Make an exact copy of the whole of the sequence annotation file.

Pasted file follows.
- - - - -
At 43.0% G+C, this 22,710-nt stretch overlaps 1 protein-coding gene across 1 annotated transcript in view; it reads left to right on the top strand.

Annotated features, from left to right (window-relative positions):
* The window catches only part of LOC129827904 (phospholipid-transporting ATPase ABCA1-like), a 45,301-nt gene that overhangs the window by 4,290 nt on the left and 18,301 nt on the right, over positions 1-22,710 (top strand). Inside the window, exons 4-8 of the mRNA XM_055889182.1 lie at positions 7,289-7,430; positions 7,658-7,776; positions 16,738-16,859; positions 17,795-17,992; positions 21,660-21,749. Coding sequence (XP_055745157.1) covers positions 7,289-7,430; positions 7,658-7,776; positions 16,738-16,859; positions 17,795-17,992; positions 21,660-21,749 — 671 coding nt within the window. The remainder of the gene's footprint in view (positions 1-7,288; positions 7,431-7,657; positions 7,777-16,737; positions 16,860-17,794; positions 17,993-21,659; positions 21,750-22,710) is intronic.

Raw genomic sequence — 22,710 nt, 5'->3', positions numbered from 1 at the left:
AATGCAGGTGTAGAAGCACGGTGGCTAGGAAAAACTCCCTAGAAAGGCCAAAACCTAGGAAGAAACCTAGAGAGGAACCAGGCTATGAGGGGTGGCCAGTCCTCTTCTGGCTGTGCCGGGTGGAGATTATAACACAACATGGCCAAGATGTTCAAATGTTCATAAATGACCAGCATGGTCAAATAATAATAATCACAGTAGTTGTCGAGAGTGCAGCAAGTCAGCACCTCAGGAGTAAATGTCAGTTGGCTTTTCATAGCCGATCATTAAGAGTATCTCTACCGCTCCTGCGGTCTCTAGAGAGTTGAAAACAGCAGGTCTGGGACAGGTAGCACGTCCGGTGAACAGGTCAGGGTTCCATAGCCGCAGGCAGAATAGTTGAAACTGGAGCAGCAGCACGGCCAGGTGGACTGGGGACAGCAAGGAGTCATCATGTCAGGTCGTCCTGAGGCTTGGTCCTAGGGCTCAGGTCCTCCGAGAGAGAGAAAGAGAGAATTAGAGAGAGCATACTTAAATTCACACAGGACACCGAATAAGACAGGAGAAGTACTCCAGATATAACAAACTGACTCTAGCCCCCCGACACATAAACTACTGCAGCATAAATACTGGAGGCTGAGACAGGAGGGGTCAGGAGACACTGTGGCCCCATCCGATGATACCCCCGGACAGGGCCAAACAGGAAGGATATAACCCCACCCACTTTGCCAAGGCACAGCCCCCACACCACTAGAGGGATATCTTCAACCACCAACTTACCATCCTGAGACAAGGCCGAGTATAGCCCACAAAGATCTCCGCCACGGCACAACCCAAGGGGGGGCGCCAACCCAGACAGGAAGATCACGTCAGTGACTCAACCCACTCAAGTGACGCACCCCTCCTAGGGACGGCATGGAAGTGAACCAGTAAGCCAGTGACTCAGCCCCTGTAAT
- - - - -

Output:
At 43.0% G+C, this 22,710-nt stretch overlaps 1 protein-coding gene across 1 annotated transcript in view; it reads left to right on the top strand.

Annotated features, from left to right (window-relative positions):
* The window catches only part of LOC129827904 (phospholipid-transporting ATPase ABCA1-like), a 45,301-nt gene that overhangs the window by 4,290 nt on the left and 18,301 nt on the right, over positions 1-22,710 (top strand). Inside the window, exons 4-8 of the mRNA XM_055889182.1 lie at positions 7,289-7,430; positions 7,658-7,776; positions 16,738-16,859; positions 17,795-17,992; positions 21,660-21,749. Coding sequence (XP_055745157.1) covers positions 7,289-7,430; positions 7,658-7,776; positions 16,738-16,859; positions 17,795-17,992; positions 21,660-21,749 — 671 coding nt within the window. The remainder of the gene's footprint in view (positions 1-7,288; positions 7,431-7,657; positions 7,777-16,737; positions 16,860-17,794; positions 17,993-21,659; positions 21,750-22,710) is intronic.

Raw genomic sequence — 22,710 nt, 5'->3', positions numbered from 1 at the left:
AATGCAGGTGTAGAAGCACGGTGGCTAGGAAAAACTCCCTAGAAAGGCCAAAACCTAGGAAGAAACCTAGAGAGGAACCAGGCTATGAGGGGTGGCCAGTCCTCTTCTGGCTGTGCCGGGTGGAGATTATAACACAACATGGCCAAGATGTTCAAATGTTCATAAATGACCAGCATGGTCAAATAATAATAATCACAGTAGTTGTCGAGAGTGCAGCAAGTCAGCACCTCAGGAGTAAATGTCAGTTGGCTTTTCATAGCCGATCATTAAGAGTATCTCTACCGCTCCTGCGGTCTCTAGAGAGTTGAAAACAGCAGGTCTGGGACAGGTAGCACGTCCGGTGAACAGGTCAGGGTTCCATAGCCGCAGGCAGAATAGTTGAAACTGGAGCAGCAGCACGGCCAGGTGGACTGGGGACAGCAAGGAGTCATCATGTCAGGTCGTCCTGAGGCTTGGTCCTAGGGCTCAGGTCCTCCGAGAGAGAGAAAGAGAGAATTAGAGAGAGCATACTTAAATTCACACAGGACACCGAATAAGACAGGAGAAGTACTCCAGATATAACAAACTGACTCTAGCCCCCCGACACATAAACTACTGCAGCATAAATACTGGAGGCTGAGACAGGAGGGGTCAGGAGACACTGTGGCCCCATCCGATGATACCCCCGGACAGGGCCAAACAGGAAGGATATAACCCCACCCACTTTGCCAAGGCACAGCCCCCACACCACTAGAGGGATATCTTCAACCACCAACTTACCATCCTGAGACAAGGCCGAGTATAGCCCACAAAGATCTCCGCCACGGCACAACCCAAGGGGGGGCGCCAACCCAGACAGGAAGATCACGTCAGTGACTCAACCCACTCAAGTGACGCACCCCTCCTAGGGACGGCATGGAAGTGAACCAGTAAGCCAGTGACTCAGCCCCTGTAAT